Thame Local History
The Thame Hoard
A ring found in the Thame Hoard
In April 1940 a local lorry driver called Willocks McKenzie discovered a 'hoard' of coins and rings on the banks of the river Thame, a short distance upstream of the Long Crendon Bridge.
Mud had been dredged from the river the previous summer, and so the hoard may have originally been lost, or deliberately hidden, in the river Thame itself.
It turned out that the hoard may have been in the river for four hundred years.
A distinctive cross with two horizontal sections found on one of the rings is now a part of the Thame Cross, the emblem or logo of Thame Town Council.
Willocks McKenzie informed the local police of what he had found, since the coins and rings appeared to be of great value. As is the practice in such cases, the Coroner was informed and an inquest was held.
As a result of an assessment given by the Ashmolean Museum in Oxford, the Coroner declared the hoard to be Treasure Trove, and therefore the property of the Crown.
Fortunately, the authorities consented to the hoard being given into the care of the Ashmolean Museum, Oxford, which is where it remains to this day.
There were ten coins and five rings contained in the hoard.
All the coins were groats. The later coins show little sign of having been in circulation. The youngest dates from around the year 1457, which would have been taken as the date of the hoard itself, were it not for the rings, one of which is of a later date.
The coins in detail are :-
- a coin of Edward III, from the London mint, dating to around 1351.
- a coin of Richard II (1377-1399), from the London mint.
- a coin of Henry V (1413-1422), from the London mint.
- 3 coins of Henry VI, from the Calais mint and dating to around 1422-25.
- 3 coins of Henry VI, from the Calais mint and dating from around 1428-33.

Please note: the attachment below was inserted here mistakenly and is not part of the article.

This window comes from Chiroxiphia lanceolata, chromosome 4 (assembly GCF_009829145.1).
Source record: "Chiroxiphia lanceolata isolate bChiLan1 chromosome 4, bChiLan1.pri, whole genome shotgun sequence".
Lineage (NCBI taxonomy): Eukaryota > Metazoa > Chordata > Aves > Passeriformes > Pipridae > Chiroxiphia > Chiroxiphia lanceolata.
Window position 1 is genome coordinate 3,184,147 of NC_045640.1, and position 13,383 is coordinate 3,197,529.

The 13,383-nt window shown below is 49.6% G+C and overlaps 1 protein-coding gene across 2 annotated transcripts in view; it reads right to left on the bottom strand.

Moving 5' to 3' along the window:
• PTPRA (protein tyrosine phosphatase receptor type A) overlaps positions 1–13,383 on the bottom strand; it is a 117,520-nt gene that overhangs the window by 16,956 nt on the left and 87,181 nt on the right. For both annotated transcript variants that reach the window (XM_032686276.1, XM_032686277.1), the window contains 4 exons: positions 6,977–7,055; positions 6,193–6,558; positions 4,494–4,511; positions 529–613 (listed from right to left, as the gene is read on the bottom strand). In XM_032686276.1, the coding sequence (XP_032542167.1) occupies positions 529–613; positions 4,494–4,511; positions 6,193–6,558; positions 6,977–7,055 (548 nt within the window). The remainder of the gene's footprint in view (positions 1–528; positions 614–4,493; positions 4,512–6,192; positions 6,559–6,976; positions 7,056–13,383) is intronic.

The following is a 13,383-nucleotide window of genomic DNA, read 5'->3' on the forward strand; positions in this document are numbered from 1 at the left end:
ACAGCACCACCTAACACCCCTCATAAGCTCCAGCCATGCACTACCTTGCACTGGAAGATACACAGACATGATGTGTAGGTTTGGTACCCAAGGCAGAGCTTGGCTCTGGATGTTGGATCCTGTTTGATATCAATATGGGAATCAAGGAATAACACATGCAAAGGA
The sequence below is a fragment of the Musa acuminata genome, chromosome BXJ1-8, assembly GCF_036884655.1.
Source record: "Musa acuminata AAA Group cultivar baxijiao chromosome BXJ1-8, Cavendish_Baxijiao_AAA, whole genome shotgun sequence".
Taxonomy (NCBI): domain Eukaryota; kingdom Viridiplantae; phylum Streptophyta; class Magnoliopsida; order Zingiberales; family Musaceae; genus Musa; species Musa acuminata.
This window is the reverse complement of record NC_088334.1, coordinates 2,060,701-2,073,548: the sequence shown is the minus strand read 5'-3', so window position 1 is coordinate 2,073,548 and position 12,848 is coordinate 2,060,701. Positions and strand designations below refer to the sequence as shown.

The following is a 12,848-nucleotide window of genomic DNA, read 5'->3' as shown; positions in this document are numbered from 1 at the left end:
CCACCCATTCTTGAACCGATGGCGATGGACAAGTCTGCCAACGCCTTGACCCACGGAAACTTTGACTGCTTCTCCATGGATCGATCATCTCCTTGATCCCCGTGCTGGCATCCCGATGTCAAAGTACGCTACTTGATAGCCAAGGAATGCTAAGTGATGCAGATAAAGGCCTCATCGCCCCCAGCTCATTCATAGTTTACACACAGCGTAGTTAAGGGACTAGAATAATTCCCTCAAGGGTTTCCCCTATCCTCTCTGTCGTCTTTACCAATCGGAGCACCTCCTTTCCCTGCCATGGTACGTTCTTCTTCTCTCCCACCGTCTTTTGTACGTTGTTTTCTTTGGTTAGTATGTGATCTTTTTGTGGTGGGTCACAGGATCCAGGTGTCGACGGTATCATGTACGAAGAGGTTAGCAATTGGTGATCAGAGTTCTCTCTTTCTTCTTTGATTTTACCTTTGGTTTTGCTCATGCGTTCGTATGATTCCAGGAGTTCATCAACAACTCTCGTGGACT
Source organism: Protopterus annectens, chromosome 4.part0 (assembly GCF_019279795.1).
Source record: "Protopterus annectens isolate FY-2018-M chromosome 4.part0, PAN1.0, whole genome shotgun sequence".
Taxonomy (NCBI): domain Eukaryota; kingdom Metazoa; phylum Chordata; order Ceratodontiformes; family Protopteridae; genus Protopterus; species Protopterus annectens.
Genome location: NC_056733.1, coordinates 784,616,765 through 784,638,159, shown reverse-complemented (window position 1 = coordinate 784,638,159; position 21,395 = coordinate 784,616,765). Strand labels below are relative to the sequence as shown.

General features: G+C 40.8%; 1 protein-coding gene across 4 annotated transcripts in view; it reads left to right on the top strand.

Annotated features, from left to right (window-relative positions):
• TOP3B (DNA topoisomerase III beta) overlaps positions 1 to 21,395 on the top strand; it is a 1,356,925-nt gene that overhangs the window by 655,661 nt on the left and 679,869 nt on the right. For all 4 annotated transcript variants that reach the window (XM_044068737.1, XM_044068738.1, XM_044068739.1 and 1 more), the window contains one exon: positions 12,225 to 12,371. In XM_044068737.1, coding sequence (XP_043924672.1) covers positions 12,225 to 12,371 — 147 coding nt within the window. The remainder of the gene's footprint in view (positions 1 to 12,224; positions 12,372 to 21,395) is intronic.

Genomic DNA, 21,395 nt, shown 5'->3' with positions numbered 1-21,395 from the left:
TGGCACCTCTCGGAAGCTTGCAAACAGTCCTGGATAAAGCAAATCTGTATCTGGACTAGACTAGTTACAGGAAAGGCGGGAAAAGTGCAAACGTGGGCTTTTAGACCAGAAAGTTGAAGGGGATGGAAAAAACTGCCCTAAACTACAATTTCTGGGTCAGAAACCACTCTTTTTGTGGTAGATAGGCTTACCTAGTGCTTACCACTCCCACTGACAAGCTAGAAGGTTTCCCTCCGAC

- a coin of Henry VI, from the London mint and dating from around 1457.
It is the rings, however, that mark the Thame Hoard out as a find of such importance.
The first ring is of a fourteenth century type, with a turquoise stone. Stones of different types were generally believed in those times to have magical qualities, as some believe today. This is the original purpose of placing stones in rings, where they would be close to the skin.
The second ring is much larger, with a large 'toad-stone', which was said to bring victory over a man's enemies. This ring is of fifteenth century origin.
The third ring has no stone, and is a gold hoop with the words 'tout pour vous' in black letters. It dates from the early fifteenth century.
These three rings are thought to be secular, that is not worn by men of the Church. The fourth ring however bears a very strong resemblance to one worn by William Wytlesey, Bishop of Rochester and Worcester, who became Archbishop of Canterbury in 1368. It too has a stone thought to bestow good fortune on the wearer, a peridot.
The fifth and final ring is by far the most splendid, and the most obviously ecclesiastical. It is surmounted by a one inch long ornate box, with an intricate opening mechanism, which served as a reliquary, in which a religious relic could be placed.
The lid of the box is decorated with a cross with a double traverse, that is, two cross members. This cross is cut from a single piece of amethyst. The underside of the box carries a representation of the Crucifixion, with the Virgin Mary and St. John the Baptist standing below, and the sun and moon above.
Around the cross and also the ring itself, letters spell out 'Memanto Mei Dominie', or 'Remember Me Lord'.
The ring from the side
The decoration around the ring, including the use of fleur-de-lys emblems to fill spaces, is thought to place this fabulous jewel in the early part of the sixteenth century.
The double traverse cross found on this ring has been used within the Thame Town Council emblem, which borrows the shape of the Thame Hoard cross and surrounds it with other symbolic images of Thame, such as a wheatsheaf and wool shears.
Double traverse crosses, and indeed cross-reliquaries with them, show a Byzantine influence, and became popular in the centuries following the Crusades. The double traverse cross also became an emblem of the House of Anjou, and was later adopted by the Dukes of Lorraine.
As to the circumstances in which the Thame Hoard became lost, or was hidden, and the identity of the person or persons who last owned them, then all we have is speculation.
The information on the Thame Hoard contained here is taken from a report published in the Antiquaries Journal in 1941, written by Joan Evans, E T Leeds and Anthony Thompson.
The conclusion reached in the report is that the hoard probably belonged to Robert King, the last Cistercian Abbot of Thame. The suggestion is that the jewels were hidden to prevent them being taken by the Crown at the Reformation.
More pictures of the Thame Hoard
The McKenzie family tells the story
The Thame Town Emblem